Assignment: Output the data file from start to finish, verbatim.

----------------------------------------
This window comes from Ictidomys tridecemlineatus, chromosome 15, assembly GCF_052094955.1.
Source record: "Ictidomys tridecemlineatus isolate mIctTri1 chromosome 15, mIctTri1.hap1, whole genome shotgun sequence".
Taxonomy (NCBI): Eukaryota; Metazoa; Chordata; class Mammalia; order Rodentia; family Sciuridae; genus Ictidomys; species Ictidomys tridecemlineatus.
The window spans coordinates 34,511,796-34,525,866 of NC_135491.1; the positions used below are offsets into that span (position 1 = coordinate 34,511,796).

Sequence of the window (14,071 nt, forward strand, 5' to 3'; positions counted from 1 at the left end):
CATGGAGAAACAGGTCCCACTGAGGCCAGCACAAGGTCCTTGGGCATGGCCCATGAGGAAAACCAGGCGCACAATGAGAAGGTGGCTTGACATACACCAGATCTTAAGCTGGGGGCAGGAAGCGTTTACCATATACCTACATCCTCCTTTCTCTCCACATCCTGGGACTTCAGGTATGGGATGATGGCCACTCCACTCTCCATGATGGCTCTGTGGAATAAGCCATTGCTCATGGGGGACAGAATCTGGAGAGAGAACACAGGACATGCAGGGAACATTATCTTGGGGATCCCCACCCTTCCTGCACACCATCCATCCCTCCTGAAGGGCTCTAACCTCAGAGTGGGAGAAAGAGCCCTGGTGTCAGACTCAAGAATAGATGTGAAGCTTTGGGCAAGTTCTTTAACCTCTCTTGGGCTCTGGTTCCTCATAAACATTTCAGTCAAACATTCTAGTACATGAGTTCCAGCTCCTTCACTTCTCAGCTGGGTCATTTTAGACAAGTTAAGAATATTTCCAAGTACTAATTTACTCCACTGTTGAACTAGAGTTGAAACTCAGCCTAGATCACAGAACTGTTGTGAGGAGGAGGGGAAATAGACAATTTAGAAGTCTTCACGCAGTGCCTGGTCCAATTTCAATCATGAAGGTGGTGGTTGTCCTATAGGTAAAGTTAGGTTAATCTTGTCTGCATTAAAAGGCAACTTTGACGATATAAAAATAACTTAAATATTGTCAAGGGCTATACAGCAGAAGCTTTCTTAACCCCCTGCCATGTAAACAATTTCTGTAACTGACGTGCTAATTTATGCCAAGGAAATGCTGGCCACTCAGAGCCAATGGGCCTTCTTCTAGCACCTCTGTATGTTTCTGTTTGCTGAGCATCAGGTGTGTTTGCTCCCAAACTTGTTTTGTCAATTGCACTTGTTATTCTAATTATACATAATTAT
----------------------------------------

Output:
This window comes from Ictidomys tridecemlineatus, chromosome 15, assembly GCF_052094955.1.
Source record: "Ictidomys tridecemlineatus isolate mIctTri1 chromosome 15, mIctTri1.hap1, whole genome shotgun sequence".
Taxonomy (NCBI): Eukaryota; Metazoa; Chordata; class Mammalia; order Rodentia; family Sciuridae; genus Ictidomys; species Ictidomys tridecemlineatus.
The window spans coordinates 34,511,796-34,525,866 of NC_135491.1; the positions used below are offsets into that span (position 1 = coordinate 34,511,796).

Sequence of the window (14,071 nt, forward strand, 5' to 3'; positions counted from 1 at the left end):
CATGGAGAAACAGGTCCCACTGAGGCCAGCACAAGGTCCTTGGGCATGGCCCATGAGGAAAACCAGGCGCACAATGAGAAGGTGGCTTGACATACACCAGATCTTAAGCTGGGGGCAGGAAGCGTTTACCATATACCTACATCCTCCTTTCTCTCCACATCCTGGGACTTCAGGTATGGGATGATGGCCACTCCACTCTCCATGATGGCTCTGTGGAATAAGCCATTGCTCATGGGGGACAGAATCTGGAGAGAGAACACAGGACATGCAGGGAACATTATCTTGGGGATCCCCACCCTTCCTGCACACCATCCATCCCTCCTGAAGGGCTCTAACCTCAGAGTGGGAGAAAGAGCCCTGGTGTCAGACTCAAGAATAGATGTGAAGCTTTGGGCAAGTTCTTTAACCTCTCTTGGGCTCTGGTTCCTCATAAACATTTCAGTCAAACATTCTAGTACATGAGTTCCAGCTCCTTCACTTCTCAGCTGGGTCATTTTAGACAAGTTAAGAATATTTCCAAGTACTAATTTACTCCACTGTTGAACTAGAGTTGAAACTCAGCCTAGATCACAGAACTGTTGTGAGGAGGAGGGGAAATAGACAATTTAGAAGTCTTCACGCAGTGCCTGGTCCAATTTCAATCATGAAGGTGGTGGTTGTCCTATAGGTAAAGTTAGGTTAATCTTGTCTGCATTAAAAGGCAACTTTGACGATATAAAAATAACTTAAATATTGTCAAGGGCTATACAGCAGAAGCTTTCTTAACCCCCTGCCATGTAAACAATTTCTGTAACTGACGTGCTAATTTATGCCAAGGAAATGCTGGCCACTCAGAGCCAATGGGCCTTCTTCTAGCACCTCTGTATGTTTCTGTTTGCTGAGCATCAGGTGTGTTTGCTCCCAAACTTGTTTTGTCAATTGCACTTGTTATTCTAATTATACATAATTAT